Psychological thriller set in 1809, Newfoundland set to chill the spine

The Double Axe Murders, a psychological thriller based on true events that happened in Newfoundland 200 years ago, will have its West Coast debut at Richmond’s Gateway Theatre Nov. 14.

Bringing the gruesome tale to the West Coast has been a decade-long mission for the play’s director Tamara McCarthy.

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In 2007, McCarthy went to Cow Head, Newfoundland to lead a series of physical theatre workshops. During her stay, she saw a production of The Double Axe Murders.

“This play really struck me and stayed with me for weeks,” said McCarthy, who quickly determined that more Canadians needed to be exposed to this gory part of Canadian history.

However, when McCarthy told playwright Berni Stapleton about her desire to stage the play on the West Coast, the discussion didn’t go as planned. 

“She (Berni) said, ‘I appreciate your enthusiasm, but it’s not going to happen. Nobody (on the West Coast) is interested in Newfoundland.’”

McCarthy begged to differ. 

“The play is about isolation, loneliness, love and spirituality. All these themes resonate with everyone. It’s part of Canada; it’s a piece of Canadiana.”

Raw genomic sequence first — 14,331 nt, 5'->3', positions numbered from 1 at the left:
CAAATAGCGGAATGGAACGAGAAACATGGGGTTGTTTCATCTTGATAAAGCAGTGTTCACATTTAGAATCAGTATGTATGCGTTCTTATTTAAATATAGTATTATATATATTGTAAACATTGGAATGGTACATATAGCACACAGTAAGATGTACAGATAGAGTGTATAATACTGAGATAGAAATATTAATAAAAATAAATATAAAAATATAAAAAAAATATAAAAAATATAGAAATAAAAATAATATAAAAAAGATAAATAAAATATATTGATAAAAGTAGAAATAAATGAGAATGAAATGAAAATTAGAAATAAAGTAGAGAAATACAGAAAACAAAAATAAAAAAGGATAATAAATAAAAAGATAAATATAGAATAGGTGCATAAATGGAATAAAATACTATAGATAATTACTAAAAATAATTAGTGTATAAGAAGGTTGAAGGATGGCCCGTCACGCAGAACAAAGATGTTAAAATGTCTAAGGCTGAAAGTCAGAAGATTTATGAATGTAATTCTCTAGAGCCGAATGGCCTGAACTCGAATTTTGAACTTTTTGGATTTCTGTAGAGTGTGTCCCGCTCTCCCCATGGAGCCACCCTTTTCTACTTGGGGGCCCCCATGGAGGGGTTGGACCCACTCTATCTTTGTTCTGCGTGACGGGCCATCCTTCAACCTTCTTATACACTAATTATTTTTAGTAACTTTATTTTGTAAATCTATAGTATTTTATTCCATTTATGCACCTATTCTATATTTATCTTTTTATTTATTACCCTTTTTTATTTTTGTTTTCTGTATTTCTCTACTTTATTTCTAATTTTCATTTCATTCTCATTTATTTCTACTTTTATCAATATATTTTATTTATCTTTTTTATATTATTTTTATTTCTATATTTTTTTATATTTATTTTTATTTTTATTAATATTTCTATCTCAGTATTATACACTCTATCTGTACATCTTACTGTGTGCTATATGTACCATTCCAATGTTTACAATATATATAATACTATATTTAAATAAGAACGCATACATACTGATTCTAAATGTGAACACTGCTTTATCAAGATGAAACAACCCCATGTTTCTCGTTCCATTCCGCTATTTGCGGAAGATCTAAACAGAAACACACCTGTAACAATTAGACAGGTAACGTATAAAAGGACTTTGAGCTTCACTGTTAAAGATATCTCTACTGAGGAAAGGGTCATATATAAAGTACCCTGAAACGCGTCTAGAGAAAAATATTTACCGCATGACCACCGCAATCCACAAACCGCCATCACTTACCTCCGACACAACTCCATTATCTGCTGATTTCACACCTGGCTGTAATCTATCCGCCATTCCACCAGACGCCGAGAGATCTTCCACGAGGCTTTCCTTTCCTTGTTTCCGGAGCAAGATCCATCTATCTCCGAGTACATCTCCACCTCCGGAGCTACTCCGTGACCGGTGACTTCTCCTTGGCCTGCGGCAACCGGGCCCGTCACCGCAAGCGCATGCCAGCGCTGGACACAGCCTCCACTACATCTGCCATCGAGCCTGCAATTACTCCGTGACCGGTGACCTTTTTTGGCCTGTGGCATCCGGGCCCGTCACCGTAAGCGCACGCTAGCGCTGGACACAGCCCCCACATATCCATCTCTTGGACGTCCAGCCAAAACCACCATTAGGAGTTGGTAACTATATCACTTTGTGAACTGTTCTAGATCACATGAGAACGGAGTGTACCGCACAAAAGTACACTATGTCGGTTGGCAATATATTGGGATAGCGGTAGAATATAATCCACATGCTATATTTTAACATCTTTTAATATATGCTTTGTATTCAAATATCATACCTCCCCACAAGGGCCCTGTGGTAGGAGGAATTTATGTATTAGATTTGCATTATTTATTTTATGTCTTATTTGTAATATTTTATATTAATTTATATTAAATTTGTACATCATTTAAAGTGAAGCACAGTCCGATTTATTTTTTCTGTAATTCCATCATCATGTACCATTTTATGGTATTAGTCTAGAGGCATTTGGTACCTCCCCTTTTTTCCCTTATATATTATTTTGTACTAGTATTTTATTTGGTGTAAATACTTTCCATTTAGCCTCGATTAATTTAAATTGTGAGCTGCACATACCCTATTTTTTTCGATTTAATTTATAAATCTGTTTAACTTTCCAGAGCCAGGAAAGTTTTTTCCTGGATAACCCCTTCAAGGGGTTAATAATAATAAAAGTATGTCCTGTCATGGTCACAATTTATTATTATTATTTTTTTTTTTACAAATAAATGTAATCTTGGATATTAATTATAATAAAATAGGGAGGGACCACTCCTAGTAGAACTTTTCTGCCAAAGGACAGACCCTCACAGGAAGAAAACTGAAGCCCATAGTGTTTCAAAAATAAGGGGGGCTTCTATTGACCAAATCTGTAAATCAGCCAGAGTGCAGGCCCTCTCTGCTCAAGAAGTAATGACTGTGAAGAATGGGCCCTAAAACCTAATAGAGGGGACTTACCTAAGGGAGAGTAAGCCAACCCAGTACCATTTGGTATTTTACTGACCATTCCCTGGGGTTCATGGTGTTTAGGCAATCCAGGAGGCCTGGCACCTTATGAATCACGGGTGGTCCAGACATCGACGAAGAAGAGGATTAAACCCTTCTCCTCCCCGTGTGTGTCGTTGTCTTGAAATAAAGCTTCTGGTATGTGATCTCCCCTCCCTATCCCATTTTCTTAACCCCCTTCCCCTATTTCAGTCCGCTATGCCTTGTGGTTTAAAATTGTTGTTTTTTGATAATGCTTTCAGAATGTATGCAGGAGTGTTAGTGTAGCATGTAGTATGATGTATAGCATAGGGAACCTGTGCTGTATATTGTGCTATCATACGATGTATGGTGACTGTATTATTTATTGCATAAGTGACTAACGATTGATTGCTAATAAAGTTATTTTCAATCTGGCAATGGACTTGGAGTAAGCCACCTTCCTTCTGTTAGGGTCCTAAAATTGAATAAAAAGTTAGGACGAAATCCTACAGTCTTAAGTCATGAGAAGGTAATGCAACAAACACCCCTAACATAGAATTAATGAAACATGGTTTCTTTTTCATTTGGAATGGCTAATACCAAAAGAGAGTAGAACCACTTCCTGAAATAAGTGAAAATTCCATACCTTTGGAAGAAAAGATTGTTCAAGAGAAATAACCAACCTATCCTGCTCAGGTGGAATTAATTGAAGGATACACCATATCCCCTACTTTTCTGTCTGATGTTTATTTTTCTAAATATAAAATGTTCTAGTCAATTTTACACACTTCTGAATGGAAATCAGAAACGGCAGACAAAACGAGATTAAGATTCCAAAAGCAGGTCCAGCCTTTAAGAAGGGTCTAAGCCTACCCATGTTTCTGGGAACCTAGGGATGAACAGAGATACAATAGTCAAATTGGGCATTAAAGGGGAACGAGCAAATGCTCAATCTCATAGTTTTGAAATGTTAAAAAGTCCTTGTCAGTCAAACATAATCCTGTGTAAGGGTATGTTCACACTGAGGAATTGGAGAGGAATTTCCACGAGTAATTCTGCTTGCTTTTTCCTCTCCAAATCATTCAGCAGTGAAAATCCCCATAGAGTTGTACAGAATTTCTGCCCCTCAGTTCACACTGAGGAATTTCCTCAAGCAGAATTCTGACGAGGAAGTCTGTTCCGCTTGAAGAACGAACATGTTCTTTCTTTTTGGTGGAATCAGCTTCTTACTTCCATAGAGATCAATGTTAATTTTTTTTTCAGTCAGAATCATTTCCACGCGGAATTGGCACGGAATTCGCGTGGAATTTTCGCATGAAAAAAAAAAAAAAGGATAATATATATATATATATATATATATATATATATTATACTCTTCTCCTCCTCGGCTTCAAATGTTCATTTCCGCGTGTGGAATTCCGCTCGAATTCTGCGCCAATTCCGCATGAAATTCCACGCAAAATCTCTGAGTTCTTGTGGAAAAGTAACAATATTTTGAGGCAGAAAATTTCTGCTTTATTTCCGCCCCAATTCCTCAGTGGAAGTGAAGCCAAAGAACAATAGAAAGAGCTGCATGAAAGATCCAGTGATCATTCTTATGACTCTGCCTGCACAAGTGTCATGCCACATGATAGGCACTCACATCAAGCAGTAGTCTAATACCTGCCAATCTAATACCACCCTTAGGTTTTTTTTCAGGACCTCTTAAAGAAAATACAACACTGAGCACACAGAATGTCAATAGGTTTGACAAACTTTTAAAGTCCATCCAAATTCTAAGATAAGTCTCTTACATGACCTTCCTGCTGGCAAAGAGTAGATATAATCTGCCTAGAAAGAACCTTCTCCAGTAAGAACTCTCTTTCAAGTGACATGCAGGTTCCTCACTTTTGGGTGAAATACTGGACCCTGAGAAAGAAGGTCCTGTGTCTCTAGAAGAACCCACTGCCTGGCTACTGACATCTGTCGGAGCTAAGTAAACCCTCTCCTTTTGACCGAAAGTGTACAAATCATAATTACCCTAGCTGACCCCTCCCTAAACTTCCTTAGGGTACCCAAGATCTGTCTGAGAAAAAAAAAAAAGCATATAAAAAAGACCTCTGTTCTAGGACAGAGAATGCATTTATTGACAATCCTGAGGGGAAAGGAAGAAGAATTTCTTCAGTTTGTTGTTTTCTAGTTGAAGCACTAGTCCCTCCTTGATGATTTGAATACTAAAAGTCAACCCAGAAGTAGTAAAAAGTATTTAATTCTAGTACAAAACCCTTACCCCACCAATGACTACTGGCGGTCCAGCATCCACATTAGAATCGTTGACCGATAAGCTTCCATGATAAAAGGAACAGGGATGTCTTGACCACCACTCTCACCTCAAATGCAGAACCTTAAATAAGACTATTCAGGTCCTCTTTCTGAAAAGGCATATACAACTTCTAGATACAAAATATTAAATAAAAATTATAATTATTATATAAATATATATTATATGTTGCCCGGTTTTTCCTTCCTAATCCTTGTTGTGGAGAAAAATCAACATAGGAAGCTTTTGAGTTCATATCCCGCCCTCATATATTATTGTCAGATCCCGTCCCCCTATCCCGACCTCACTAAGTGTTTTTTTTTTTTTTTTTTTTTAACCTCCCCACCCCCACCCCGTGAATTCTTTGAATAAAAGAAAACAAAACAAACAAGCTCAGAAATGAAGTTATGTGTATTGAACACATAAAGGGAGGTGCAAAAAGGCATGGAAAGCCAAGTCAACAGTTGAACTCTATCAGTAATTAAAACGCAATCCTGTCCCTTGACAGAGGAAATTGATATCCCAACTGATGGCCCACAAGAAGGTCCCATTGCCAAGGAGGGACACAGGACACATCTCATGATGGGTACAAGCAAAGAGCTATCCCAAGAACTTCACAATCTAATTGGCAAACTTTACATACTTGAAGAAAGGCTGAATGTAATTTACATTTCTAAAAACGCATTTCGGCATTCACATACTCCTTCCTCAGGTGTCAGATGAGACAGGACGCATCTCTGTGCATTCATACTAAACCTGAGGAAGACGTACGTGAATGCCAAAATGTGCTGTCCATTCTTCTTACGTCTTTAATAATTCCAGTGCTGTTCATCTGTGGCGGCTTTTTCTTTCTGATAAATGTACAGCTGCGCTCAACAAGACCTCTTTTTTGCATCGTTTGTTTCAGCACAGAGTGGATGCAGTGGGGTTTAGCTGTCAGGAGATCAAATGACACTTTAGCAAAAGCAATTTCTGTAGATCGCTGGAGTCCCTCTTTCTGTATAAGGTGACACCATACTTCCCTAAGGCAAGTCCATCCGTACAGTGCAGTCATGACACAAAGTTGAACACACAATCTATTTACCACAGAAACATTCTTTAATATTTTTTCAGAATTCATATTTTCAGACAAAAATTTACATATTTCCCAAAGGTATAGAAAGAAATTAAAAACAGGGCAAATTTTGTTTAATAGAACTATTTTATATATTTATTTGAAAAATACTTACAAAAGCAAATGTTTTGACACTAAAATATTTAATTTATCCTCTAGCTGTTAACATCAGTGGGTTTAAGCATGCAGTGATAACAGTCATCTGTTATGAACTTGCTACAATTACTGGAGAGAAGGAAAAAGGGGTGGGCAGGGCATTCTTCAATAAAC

The Double Axe Murders tells the story of two trappers who disappeared at Cow Head, Newfoundland, in 1809. Sarah Singleton, the sister of one of the men, sets out with a companion to solve the mystery.  Along their journey, they stumble upon the trappers’ abandoned cabin in the middle of a cold winter’s night and are greeted by a mysterious stranger. 

The biggest challenge in creating a thriller, explained McCarthy, is exactly that – evoking that spine-tingling thrill.

McCarthy feels she’s done that by “digging deep into the psychological aspect of these characters. All three characters are dealing with ‘ghosts’ that haunt their minds. 

Another challenge with this production was setting the play in 1809, in an uninhabited environment.

 “I’ve never lived in a place uninhabited by people, but I needed to put myself in this position of what it must be like for these characters in this environment 200 years ago,” said McCarthy.

And despite the title, those who don’t like blood and gore, needn’t worry. The horror is mainly in the head.

 “People will sit on the edge of their seats and follow the story; each moment is quite intense...they will fall into the mysterious journey as the story is unfolding,” she added. 

The Double Axe Murders will be running at Gateway Theatre from Nov. 14 to 23. For more information, check out

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